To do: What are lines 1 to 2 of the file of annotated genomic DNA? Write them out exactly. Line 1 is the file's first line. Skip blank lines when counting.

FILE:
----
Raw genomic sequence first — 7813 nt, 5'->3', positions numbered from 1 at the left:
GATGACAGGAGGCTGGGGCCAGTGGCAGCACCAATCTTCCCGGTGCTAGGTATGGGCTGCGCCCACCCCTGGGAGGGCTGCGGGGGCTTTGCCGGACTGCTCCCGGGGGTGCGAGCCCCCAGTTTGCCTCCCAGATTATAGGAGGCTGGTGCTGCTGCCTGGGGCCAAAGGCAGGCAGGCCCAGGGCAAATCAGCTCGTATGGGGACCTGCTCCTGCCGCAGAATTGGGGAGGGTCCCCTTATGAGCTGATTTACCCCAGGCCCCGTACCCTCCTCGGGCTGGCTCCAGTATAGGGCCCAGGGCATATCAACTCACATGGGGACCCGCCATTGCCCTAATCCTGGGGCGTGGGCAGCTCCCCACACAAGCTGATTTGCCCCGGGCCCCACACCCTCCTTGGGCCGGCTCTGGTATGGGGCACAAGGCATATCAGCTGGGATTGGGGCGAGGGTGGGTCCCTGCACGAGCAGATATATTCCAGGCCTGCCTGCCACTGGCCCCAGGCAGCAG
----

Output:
Raw genomic sequence first — 7813 nt, 5'->3', positions numbered from 1 at the left:
GATGACAGGAGGCTGGGGCCAGTGGCAGCACCAATCTTCCCGGTGCTAGGTATGGGCTGCGCCCACCCCTGGGAGGGCTGCGGGGGCTTTGCCGGACTGCTCCCGGGGGTGCGAGCCCCCAGTTTGCCTCCCAGATTATAGGAGGCTGGTGCTGCTGCCTGGGGCCAAAGGCAGGCAGGCCCAGGGCAAATCAGCTCGTATGGGGACCTGCTCCTGCCGCAGAATTGGGGAGGGTCCCCTTATGAGCTGATTTACCCCAGGCCCCGTACCCTCCTCGGGCTGGCTCCAGTATAGGGCCCAGGGCATATCAACTCACATGGGGACCCGCCATTGCCCTAATCCTGGGGCGTGGGCAGCTCCCCACACAAGCTGATTTGCCCCGGGCCCCACACCCTCCTTGGGCCGGCTCTGGTATGGGGCACAAGGCATATCAGCTGGGATTGGGGCGAGGGTGGGTCCCTGCACGAGCAGATATATTCCAGGCCTGCCTGCCACTGGCCCCAGGCAGCAG